Because cystic fibrosis is a progressive disease, Kramer-Golinkoff started out as a relatively healthy kid. She still did her treatments every day and had to go to the hospital when she got sick, but “we became masters at integrating my treatments into everyday life. I would do my IV treatments in high school classes.”
Her friends and family were always supportive; they never made her feel ashamed of it.
“When my mom would scream outside and tell me it’s time to do my treatments, my friends would race inside because it was the highlight of their day,” she recalled. “It was almost just factual. I have brown hair. I have to brush my teeth every night. I have CF. I have to do my treatments every day. It was just a fact of life.”
She still takes her breathing and airway clearance treatments every day for an average three to four hours — if she’s healthy — in addition to about 30 pills and four insulin injections.
“And that’s at best,” she laughed. When she’s sick, she can be in the hospital for weeks on antibiotics.
“Truthfully, the hardest part about living [with CF] at this point is that I’m 31 and I have big eyes and all these things I want to do in the world and, in so many ways, I’m sort of held back by this body that’s a lot frailer than my mind or spirit,” she admitted. “I have to be so deliberate with how I use my energy and it feels in many ways like I have to hold back, and that’s a really frustrating thing to do when it should be the peak of your life.
“It’s a constant burden being painfully aware of the uncertainty of the future; knowing that all it takes is just one small cold,” she said in a calm, strong voice.
“I’m walking against the current trying to achieve stability, and if I knew that I could stay here forever, that would be the greatest gift in the world, but I know that’s not the case. I have lots of friends with CF — I know what the course before me is, and it’s not fun.”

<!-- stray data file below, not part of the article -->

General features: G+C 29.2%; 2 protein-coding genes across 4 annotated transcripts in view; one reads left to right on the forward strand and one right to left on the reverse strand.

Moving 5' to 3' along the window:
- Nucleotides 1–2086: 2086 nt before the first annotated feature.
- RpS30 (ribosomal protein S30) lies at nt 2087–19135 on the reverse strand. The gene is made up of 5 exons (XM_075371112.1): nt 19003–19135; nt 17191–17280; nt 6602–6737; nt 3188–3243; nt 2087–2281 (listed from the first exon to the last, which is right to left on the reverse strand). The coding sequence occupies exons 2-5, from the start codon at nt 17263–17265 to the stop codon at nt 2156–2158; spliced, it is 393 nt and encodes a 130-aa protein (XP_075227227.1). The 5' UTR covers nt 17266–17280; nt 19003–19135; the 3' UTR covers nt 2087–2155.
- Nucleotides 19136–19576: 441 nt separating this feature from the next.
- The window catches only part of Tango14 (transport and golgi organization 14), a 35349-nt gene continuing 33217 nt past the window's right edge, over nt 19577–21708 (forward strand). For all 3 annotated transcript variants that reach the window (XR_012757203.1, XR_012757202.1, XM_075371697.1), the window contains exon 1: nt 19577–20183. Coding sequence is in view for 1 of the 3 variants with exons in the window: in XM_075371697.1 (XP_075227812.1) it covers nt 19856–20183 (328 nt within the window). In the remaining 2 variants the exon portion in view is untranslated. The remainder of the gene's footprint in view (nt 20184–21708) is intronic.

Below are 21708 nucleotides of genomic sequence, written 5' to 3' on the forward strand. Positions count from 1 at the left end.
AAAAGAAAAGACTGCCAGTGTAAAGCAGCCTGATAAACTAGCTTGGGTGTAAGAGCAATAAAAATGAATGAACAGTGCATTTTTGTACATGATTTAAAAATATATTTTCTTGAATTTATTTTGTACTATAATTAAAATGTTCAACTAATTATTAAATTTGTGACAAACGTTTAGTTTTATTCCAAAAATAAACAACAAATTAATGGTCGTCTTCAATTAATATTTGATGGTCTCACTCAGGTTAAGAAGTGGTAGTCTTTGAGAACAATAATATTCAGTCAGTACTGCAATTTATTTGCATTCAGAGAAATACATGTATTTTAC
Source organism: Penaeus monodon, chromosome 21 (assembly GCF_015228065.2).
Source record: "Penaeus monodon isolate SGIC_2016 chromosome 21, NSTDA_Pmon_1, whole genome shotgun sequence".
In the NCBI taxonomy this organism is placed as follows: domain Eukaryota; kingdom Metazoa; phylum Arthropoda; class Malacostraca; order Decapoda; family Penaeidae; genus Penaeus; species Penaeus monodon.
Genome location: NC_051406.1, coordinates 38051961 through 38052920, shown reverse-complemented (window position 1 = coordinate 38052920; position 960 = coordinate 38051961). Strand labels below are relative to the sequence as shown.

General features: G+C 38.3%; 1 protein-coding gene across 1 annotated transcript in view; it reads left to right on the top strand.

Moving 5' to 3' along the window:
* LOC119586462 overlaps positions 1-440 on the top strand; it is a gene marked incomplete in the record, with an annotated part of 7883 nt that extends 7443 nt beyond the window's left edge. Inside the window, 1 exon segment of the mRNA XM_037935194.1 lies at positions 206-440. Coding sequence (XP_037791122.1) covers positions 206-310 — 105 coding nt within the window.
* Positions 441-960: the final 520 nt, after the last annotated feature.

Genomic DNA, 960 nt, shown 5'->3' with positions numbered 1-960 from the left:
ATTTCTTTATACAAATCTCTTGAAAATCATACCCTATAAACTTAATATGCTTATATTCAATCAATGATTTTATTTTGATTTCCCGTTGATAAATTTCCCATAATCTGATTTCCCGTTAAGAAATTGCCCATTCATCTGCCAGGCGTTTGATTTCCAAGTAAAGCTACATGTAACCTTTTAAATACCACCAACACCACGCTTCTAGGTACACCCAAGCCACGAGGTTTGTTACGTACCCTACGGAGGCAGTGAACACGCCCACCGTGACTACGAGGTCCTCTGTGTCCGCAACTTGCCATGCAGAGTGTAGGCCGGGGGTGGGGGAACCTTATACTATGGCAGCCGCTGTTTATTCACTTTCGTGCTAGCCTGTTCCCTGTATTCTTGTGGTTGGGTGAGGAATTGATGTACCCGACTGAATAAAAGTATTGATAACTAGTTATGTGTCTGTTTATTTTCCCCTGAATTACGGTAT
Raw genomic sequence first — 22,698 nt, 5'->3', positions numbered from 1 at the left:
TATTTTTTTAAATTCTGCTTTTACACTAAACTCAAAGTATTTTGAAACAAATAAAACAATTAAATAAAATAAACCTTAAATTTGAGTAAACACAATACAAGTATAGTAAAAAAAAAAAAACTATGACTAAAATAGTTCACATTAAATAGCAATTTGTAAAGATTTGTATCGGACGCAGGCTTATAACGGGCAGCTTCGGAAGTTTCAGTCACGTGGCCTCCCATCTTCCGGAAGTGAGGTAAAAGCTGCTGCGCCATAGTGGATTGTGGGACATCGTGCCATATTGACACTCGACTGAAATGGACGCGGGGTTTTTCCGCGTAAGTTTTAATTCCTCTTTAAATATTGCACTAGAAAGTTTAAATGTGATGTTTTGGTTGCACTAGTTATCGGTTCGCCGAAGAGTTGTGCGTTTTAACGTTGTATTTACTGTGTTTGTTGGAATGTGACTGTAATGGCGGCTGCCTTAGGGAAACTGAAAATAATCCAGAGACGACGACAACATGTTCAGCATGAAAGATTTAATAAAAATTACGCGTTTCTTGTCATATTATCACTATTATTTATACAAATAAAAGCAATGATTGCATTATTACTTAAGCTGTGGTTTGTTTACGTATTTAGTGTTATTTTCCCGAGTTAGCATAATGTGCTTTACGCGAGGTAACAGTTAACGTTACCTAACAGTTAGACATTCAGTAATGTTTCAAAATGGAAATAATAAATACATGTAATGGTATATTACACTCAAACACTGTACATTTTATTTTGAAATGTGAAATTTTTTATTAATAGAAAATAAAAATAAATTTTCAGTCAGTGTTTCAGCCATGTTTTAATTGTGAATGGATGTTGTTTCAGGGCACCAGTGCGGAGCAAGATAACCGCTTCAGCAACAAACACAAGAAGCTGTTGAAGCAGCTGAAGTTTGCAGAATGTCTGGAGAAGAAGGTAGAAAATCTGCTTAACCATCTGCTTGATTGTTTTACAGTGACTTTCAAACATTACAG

Kramer-Golinkoff wants to travel the world and one day write her own book sharing her story, but for now, her goals are focused on solving cystic fibrosis and her own health.
Emily’s Entourage has motivated her, and she travels across the country to attend speaking engagements and symposiums for her mission.
But it’s not just for her.
“There’s a lot of people in the world who deserve hope for a future. We need to design the system that overcomes a lot of the operational barriers so the only thing that stands between us and the cure is science.”
For her work, Emily’s Entourage has been honored by the White House, named the Champions of Change for Precision Medicine.
Her organization will be hosting the fifth annual Evening with Emily’s Entourage gala on Dec. 3 at Moulin at Sherman Mills to continue raising awareness.
“It’s really important because it’s not just about a rare mutation of a rare disease. It’s a lot bigger than that. There’s a lot of other diseases like Duchenne muscular dystrophy or even many forms of cancer that are caused by this same nonsense mutation. It’s much bigger than just about me or about CF even.
“Particularly for the Jewish community, between one in 25 and one in 27 Ashkenazi Jews is a carrier of CF, which is as much or more as Tay-Sachs.
“A big part of the mission is trying to bring awareness and let the Jewish community know that this is our disease. Many of the folks with CF are benefiting from huge advances but the Ashkenazi mutation is not, and it’s up to us to change that.”